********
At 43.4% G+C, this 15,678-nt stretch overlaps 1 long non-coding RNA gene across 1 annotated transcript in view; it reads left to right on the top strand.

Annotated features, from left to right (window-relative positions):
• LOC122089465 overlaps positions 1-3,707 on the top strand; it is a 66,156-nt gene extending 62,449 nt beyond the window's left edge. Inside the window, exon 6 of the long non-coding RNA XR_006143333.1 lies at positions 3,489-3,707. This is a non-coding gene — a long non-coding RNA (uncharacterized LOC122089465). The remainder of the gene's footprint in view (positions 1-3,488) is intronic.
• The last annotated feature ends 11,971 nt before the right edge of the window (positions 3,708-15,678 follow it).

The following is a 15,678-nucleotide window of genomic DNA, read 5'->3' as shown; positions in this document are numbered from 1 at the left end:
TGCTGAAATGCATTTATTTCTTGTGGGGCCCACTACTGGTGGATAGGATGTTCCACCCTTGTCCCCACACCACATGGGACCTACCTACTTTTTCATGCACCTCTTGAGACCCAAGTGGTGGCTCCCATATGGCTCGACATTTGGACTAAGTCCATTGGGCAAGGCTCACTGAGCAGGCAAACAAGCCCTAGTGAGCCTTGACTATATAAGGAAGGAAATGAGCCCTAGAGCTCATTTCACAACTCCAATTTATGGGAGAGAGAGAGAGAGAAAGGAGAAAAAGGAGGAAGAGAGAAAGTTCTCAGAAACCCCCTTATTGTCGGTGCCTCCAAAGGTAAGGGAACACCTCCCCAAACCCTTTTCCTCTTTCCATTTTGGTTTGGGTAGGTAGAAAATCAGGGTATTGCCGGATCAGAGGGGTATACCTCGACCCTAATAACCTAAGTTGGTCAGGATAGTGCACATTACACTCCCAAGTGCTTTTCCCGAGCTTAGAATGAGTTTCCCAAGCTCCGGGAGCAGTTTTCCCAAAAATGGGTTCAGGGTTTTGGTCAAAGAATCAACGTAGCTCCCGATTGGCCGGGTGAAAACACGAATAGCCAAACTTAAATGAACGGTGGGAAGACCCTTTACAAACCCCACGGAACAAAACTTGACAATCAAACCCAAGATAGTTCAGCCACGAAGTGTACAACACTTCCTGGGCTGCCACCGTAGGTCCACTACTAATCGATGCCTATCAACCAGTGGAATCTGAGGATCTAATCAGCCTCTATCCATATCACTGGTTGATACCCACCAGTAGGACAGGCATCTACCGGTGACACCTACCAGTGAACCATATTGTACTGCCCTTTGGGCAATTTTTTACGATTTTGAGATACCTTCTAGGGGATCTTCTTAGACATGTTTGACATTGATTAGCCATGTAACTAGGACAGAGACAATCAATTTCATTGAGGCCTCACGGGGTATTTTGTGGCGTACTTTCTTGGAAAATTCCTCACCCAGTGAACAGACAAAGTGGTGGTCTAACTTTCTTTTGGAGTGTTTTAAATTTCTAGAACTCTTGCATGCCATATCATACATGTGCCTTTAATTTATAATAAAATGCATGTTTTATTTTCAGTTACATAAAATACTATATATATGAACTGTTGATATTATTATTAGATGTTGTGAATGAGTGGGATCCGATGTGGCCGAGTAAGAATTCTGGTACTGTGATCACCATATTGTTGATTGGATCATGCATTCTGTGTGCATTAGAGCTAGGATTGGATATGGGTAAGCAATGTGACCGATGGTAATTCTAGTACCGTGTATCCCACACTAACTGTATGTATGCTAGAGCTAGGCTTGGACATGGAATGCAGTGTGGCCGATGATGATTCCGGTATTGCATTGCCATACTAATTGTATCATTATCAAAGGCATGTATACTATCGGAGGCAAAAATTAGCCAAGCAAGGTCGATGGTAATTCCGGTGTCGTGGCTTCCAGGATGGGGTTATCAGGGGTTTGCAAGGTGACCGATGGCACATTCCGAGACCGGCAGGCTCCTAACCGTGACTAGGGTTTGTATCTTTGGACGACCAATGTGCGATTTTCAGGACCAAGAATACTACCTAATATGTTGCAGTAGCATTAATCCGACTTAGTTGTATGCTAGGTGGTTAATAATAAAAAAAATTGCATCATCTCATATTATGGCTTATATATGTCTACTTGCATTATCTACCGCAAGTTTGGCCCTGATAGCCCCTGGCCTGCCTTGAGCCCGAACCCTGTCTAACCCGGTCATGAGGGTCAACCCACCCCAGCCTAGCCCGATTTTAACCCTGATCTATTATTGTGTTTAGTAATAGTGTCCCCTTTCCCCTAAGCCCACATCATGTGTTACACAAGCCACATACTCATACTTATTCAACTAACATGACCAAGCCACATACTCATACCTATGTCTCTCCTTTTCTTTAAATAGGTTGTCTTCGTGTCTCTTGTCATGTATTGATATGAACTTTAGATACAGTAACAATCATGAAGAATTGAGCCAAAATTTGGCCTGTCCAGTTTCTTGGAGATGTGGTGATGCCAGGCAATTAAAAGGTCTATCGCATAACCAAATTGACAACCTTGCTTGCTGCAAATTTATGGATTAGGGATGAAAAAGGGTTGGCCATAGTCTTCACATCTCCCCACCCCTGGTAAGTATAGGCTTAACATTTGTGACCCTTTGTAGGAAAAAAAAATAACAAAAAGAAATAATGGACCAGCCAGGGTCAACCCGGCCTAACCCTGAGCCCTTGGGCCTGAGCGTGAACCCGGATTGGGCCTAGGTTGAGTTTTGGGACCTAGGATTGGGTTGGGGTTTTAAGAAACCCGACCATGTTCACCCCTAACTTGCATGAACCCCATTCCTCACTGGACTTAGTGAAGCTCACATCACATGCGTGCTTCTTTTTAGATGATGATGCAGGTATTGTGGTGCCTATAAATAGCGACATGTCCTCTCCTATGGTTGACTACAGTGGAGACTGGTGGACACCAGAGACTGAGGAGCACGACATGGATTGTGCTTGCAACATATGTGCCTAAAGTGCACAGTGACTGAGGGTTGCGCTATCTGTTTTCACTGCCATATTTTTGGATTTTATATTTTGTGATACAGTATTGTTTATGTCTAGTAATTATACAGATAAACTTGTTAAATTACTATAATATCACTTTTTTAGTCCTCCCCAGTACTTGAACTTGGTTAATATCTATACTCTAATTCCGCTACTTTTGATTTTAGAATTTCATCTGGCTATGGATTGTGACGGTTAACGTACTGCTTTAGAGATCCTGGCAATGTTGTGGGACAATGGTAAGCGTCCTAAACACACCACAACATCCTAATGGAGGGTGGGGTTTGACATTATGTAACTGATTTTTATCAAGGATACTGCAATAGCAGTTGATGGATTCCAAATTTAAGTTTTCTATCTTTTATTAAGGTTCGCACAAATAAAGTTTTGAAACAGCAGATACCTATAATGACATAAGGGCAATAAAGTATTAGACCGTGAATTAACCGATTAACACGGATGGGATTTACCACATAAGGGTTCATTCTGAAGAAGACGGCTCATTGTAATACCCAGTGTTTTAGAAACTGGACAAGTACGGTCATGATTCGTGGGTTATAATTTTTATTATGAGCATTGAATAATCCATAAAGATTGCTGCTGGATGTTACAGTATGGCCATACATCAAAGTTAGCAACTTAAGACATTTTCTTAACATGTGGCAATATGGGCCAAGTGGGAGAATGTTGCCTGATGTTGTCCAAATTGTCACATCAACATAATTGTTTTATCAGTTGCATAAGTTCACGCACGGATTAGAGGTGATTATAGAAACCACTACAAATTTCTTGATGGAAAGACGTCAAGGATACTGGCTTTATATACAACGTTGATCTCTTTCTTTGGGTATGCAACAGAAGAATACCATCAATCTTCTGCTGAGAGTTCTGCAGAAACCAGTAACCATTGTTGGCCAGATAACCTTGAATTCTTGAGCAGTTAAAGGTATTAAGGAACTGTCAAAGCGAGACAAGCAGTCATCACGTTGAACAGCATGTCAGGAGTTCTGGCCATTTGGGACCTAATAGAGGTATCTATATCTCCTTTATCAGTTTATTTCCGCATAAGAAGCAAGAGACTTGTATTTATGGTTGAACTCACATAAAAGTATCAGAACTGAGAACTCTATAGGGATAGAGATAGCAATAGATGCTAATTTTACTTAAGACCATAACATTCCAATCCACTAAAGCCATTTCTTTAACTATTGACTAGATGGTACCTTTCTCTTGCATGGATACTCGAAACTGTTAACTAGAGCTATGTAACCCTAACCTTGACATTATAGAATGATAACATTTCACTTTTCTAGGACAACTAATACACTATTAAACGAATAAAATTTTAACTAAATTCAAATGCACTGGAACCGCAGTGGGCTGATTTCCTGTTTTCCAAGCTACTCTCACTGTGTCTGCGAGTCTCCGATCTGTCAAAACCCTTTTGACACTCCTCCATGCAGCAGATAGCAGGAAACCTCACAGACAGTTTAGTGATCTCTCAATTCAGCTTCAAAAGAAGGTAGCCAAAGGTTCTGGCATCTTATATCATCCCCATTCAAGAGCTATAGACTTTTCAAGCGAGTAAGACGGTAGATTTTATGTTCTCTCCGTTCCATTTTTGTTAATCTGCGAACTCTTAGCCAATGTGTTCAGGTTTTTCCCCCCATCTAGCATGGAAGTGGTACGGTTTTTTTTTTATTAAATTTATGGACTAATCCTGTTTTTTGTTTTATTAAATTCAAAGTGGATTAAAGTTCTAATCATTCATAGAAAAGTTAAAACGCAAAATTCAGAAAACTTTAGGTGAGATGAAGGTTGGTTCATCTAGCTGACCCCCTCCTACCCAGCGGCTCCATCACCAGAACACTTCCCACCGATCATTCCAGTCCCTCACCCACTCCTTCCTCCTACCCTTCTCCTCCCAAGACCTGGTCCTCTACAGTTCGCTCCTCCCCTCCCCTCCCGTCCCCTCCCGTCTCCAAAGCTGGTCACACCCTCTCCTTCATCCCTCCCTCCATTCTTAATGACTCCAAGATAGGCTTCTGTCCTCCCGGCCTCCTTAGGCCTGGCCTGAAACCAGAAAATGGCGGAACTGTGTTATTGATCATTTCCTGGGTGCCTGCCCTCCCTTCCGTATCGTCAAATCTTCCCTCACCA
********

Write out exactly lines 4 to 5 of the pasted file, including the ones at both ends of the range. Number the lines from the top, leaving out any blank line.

• The last annotated feature ends 11,971 nt before the right edge of the window (positions 3,708-15,678 follow it).

The following is a 15,678-nucleotide window of genomic DNA, read 5'->3' as shown; positions in this document are numbered from 1 at the left end: